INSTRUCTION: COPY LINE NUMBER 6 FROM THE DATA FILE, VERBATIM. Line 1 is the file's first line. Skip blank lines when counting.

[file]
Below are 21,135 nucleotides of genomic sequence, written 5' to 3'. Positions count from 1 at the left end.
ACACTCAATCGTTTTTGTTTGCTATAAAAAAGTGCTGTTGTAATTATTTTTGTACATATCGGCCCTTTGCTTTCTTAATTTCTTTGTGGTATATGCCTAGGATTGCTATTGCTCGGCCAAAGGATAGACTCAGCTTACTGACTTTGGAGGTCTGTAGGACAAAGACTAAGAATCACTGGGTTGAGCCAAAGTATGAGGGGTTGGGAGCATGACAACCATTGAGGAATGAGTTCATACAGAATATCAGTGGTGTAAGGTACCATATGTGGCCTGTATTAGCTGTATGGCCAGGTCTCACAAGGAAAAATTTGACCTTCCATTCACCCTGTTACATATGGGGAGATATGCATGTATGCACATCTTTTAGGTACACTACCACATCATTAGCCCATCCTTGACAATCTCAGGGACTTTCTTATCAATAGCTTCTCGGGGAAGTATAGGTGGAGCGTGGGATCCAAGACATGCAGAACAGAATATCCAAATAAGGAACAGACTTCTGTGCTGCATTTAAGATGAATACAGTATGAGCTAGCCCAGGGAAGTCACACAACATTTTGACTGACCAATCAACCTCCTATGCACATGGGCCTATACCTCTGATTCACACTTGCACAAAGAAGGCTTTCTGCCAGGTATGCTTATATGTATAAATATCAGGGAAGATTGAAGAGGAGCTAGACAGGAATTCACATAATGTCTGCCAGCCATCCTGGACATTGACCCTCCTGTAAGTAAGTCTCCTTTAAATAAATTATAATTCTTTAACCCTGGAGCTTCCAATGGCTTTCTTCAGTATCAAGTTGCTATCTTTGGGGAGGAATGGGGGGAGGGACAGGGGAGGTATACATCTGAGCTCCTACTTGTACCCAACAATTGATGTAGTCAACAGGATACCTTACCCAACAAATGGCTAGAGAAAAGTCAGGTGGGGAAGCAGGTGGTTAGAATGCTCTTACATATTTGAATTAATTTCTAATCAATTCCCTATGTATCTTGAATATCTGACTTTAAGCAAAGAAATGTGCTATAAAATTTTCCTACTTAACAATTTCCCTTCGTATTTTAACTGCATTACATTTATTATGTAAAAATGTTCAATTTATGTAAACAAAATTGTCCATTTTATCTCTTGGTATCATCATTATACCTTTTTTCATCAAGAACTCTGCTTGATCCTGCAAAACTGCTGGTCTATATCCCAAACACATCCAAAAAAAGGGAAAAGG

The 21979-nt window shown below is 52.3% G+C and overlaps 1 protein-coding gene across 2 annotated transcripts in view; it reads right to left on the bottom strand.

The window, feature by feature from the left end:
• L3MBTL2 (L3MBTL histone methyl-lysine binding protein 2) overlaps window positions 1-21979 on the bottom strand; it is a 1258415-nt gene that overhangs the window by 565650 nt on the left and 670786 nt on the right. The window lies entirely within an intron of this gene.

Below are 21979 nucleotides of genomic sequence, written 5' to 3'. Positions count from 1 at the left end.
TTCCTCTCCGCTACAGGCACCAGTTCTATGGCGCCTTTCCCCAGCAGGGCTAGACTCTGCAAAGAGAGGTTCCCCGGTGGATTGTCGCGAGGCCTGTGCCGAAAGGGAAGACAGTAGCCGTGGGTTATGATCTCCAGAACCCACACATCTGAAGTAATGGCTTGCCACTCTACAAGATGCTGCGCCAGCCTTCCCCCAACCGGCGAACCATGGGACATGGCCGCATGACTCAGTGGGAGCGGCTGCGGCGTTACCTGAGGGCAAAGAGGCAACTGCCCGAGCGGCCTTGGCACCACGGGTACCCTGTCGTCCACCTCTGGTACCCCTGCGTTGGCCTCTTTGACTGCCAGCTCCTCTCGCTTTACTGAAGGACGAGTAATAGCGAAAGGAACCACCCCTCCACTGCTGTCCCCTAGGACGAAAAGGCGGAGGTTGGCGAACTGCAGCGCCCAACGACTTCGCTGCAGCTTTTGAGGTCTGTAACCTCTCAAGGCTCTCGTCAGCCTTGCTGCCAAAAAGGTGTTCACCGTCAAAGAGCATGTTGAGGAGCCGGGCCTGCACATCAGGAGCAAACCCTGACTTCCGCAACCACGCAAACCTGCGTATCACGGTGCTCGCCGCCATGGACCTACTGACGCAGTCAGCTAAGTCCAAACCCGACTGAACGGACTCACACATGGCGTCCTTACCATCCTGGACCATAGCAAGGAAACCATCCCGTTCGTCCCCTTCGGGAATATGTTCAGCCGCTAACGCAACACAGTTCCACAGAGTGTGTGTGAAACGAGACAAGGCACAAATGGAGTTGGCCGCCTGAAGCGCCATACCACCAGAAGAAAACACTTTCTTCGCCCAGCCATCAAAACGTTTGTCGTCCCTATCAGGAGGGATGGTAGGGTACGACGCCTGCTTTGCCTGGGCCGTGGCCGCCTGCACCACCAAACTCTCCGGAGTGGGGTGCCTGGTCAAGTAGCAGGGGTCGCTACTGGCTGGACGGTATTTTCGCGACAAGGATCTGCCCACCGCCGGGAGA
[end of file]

Below are 21979 nucleotides of genomic sequence, written 5' to 3'. Positions count from 1 at the left end.